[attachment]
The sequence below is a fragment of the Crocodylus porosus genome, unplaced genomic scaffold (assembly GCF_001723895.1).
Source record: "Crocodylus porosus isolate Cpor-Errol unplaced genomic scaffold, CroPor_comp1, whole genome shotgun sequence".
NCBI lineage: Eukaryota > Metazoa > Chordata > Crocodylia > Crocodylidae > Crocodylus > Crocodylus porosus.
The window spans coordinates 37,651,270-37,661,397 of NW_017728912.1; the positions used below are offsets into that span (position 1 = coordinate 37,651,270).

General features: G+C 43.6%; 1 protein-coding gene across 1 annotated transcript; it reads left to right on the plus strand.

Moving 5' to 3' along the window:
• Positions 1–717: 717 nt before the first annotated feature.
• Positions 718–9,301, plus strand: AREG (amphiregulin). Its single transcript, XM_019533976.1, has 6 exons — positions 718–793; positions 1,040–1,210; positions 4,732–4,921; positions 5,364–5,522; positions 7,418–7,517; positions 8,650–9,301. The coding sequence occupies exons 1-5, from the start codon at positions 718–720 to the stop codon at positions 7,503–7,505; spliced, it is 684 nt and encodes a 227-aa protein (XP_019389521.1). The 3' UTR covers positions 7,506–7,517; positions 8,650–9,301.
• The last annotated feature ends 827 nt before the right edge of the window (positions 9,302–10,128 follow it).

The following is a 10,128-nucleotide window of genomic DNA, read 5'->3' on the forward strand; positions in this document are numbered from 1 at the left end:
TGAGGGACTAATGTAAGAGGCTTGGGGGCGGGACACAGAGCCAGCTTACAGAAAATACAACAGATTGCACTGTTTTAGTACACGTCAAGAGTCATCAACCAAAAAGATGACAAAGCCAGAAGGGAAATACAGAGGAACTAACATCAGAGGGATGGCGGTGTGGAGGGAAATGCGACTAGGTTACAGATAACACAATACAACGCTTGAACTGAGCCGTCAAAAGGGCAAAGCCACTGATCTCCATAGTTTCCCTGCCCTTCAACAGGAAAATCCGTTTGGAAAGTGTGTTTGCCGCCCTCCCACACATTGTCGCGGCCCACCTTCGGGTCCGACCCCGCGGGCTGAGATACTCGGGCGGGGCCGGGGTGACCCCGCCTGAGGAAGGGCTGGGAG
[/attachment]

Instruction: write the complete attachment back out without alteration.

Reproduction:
The sequence below is a fragment of the Crocodylus porosus genome, unplaced genomic scaffold (assembly GCF_001723895.1).
Source record: "Crocodylus porosus isolate Cpor-Errol unplaced genomic scaffold, CroPor_comp1, whole genome shotgun sequence".
NCBI lineage: Eukaryota > Metazoa > Chordata > Crocodylia > Crocodylidae > Crocodylus > Crocodylus porosus.
The window spans coordinates 37,651,270-37,661,397 of NW_017728912.1; the positions used below are offsets into that span (position 1 = coordinate 37,651,270).

General features: G+C 43.6%; 1 protein-coding gene across 1 annotated transcript; it reads left to right on the plus strand.

Moving 5' to 3' along the window:
• Positions 1–717: 717 nt before the first annotated feature.
• Positions 718–9,301, plus strand: AREG (amphiregulin). Its single transcript, XM_019533976.1, has 6 exons — positions 718–793; positions 1,040–1,210; positions 4,732–4,921; positions 5,364–5,522; positions 7,418–7,517; positions 8,650–9,301. The coding sequence occupies exons 1-5, from the start codon at positions 718–720 to the stop codon at positions 7,503–7,505; spliced, it is 684 nt and encodes a 227-aa protein (XP_019389521.1). The 3' UTR covers positions 7,506–7,517; positions 8,650–9,301.
• The last annotated feature ends 827 nt before the right edge of the window (positions 9,302–10,128 follow it).

The following is a 10,128-nucleotide window of genomic DNA, read 5'->3' on the forward strand; positions in this document are numbered from 1 at the left end:
TGAGGGACTAATGTAAGAGGCTTGGGGGCGGGACACAGAGCCAGCTTACAGAAAATACAACAGATTGCACTGTTTTAGTACACGTCAAGAGTCATCAACCAAAAAGATGACAAAGCCAGAAGGGAAATACAGAGGAACTAACATCAGAGGGATGGCGGTGTGGAGGGAAATGCGACTAGGTTACAGATAACACAATACAACGCTTGAACTGAGCCGTCAAAAGGGCAAAGCCACTGATCTCCATAGTTTCCCTGCCCTTCAACAGGAAAATCCGTTTGGAAAGTGTGTTTGCCGCCCTCCCACACATTGTCGCGGCCCACCTTCGGGTCCGACCCCGCGGGCTGAGATACTCGGGCGGGGCCGGGGTGACCCCGCCTGAGGAAGGGCTGGGAG